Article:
Vol. 12, No. 3,009 - The American Reporter - October 19, 2006


by Joyce Marcel
American Reporter Correspondent
Dummerston, Vt.

Printable version of this story

DUMMERSTON, Vt. -- "Affordable housing" is a jargon term that puts most people, including me, to sleep. Affordable to who? Isn't all housing affordable to somebody?

But whether or not the term is sexy, the concept of affordable housing is at the root of Brattleboro's ongoing gentrification problem. As the area continues to reinvent itself as an "arts community" to reap the financial benefits of the "creative economy," many creative people are, frankly, running scared about how they're going to continue living and working here.

In gentrification. a group of poor but creative types move into an inexpensive area and, being creative, create an agreeable lifestyle. Stores follow , and soon other creative types with higher incomes - advertising execs, gallery owners, restaurateurs - want to get in on the fun. Property owners start raising rents. Property values increase. Soon the artists can no longer afford to live in their own scene. The gentry - the wealthy - take over. Hence, gentrification.

Downtown Brattleboro is already in the process of changing, and the fears are real. Remember, Brattleboro may have a thriving arts community, but it is not an "arts community" per se. Like most other towns, it is owned and run by a community of burghers - retailers, property owners and the like. Philosophically, the burghers' main goal, to maximize profits, frequently conflicts with the goal of artists, which is to push the boundaries of the status quo.

It is also important to remember that in Vermont, every town is an island. While it is only a polite fiction that Guilford, Newfane, Dummerston, Vernon, Townshend and Putney are not just bedroom communities - suburbs! - of Brattleboro, when it comes to making - or changing - the rules, someone from Dummerston, creative or not, will have no say in the political life of Brattleboro, and vice versa.

Artists are often regarded as an elite. Why should they be targeted for special treatment, people argue, when there are so many in need of affordable housing? This is true, even though most artists are just poor people with college degrees. But if you want a creative economy, you have to help the artists so they can keep on creating it.

In a capitalist society, the best way to survive is to own the means of production. Artists need spaces to live and work in. At best, artists should own those spaces. At the very least, rentals on apartments, homes and studios should be reasonable. This is where the conflict between art and commerce stops being philosophical. But there are solutions.

For example, 10 years ago, as a poor writer, I couldn't afford much in the way of housing. But I found a small house on a hill, deep in the woods, and partnered with Connie Snow and the Brattleboro Area Community Land Trust to buy it. I sacrificed my equity down the road - and central heating - for the joy of living in a space of my own that I could otherwise never afford. And the land trust added another home to its stock of permanently affordable housing.

The land trust remains open to this "found housing" model, although it is more difficult now for artists to follow it because of the current housing bubble: few available houses and inflated prices. But artists still might want to explore the option; mortgages are surprisingly available, and owning your own home keeps you out of the hands of developers. Of course, then property taxes become your biggest threat, but that's a threat we all live with, whether we rent or buy.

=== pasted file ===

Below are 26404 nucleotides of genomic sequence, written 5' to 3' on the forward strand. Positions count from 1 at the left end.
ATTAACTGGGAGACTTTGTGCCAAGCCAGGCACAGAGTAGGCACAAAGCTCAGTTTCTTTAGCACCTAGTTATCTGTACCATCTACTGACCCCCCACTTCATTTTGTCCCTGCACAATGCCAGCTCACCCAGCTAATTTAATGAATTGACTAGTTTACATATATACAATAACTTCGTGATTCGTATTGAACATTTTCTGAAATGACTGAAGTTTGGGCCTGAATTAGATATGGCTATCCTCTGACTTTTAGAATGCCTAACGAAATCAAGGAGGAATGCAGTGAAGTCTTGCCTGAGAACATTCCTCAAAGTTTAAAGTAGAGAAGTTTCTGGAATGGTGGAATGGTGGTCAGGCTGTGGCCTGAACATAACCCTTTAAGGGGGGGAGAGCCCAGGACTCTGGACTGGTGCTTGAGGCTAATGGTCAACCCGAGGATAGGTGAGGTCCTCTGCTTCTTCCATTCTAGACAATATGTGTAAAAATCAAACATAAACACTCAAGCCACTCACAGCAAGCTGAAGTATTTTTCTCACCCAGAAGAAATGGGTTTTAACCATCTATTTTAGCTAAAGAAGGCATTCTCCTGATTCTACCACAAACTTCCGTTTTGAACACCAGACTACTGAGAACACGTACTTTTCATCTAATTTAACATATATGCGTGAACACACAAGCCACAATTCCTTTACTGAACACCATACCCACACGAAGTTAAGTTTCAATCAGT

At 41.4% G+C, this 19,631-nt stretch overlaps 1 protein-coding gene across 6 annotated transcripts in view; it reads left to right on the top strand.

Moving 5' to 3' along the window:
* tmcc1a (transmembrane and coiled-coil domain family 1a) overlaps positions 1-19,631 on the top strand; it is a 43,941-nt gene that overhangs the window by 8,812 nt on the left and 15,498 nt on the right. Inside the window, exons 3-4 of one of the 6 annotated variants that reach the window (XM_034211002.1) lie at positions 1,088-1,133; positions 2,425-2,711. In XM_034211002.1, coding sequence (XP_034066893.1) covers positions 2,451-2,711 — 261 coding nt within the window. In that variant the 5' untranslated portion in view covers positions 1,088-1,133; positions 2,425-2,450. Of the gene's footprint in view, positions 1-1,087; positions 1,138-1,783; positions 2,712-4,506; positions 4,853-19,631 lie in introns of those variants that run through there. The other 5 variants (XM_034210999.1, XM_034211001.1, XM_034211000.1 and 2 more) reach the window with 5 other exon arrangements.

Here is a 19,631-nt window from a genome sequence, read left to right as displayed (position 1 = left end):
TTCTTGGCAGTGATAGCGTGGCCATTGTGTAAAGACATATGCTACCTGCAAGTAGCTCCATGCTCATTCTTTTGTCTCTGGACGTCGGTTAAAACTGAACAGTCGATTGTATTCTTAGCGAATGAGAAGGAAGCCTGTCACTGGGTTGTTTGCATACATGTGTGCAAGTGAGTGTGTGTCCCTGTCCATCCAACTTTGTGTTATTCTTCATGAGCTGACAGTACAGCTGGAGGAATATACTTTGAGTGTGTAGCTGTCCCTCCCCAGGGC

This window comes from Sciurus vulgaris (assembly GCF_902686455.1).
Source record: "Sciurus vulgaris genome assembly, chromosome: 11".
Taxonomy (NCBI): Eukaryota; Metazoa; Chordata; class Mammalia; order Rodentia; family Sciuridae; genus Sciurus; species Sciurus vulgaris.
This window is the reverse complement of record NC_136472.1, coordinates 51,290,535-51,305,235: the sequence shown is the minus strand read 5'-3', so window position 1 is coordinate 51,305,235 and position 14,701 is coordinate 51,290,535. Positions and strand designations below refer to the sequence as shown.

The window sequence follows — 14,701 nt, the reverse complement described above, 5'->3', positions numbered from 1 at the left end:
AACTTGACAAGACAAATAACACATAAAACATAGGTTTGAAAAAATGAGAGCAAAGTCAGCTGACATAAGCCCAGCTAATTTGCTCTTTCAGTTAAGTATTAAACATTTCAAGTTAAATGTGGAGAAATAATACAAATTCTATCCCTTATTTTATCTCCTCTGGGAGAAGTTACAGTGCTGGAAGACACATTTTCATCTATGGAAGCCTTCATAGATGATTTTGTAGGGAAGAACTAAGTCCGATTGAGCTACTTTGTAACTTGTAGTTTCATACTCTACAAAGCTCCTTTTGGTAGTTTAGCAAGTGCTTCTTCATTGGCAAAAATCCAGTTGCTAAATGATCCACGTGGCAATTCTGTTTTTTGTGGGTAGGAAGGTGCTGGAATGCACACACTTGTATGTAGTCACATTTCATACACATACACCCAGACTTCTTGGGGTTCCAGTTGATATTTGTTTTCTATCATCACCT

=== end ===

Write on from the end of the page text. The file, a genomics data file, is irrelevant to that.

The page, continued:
If buying seems overwhelming, then artists should know that the land trust is currently creating studios/offices and living spaces in the fire-damaged Wilder Block. The land trust is not targeting artists - its apartments are for everybody. But Snow told me that they want to encourage artists to get on the waiting list and be eligible when the apartments - eight apartments and six studio/office spaces - become available (construction should start in December or January). In the next few weeks the land trust will be spreading the word to arts organizations. You heard it here first.

Another model was created by Robert McBride of RAMP (Rockingham Arts & Museum Project) in Bellows Falls. McBride is an artist as well as a very savvy arts administrator, and he partnered with as many state funding sources as he could find to create the Exner Block - 10 affordable apartments with studios for artists in downtown Bellows Falls. Some retailers complain that the artists are too poor to be good customers, but they are there, they are working, they are eating and drinking coffee, galleries are opening (and closing), and there's even a small gallery walk now.

Artists co-ops are another interesting idea. Artists get together, buy a property and convert it to living/working space. This approach worked in downtown Burlington, where artists partnered with the Burlington Community Land Trust to create 11 units in the Rose Street Co-op. The artists are paying off the land trust over time. In North Bennington, there's also an artists' cooperative, developed by the Vermont Arts Exchange in partnership with Housing Vermont.

Affordable housing may not be sexy, but it is a problem that can be solved. As McBride says, "Put creative people together and they do creative stuff. Put whiners together and they do whiney stuff."

Joyce Marcel is a free-lance journalist who writes about culture, politics, economics and travel.

Copyright 2006 Joe Shea The American Reporter. All Rights Reserved.

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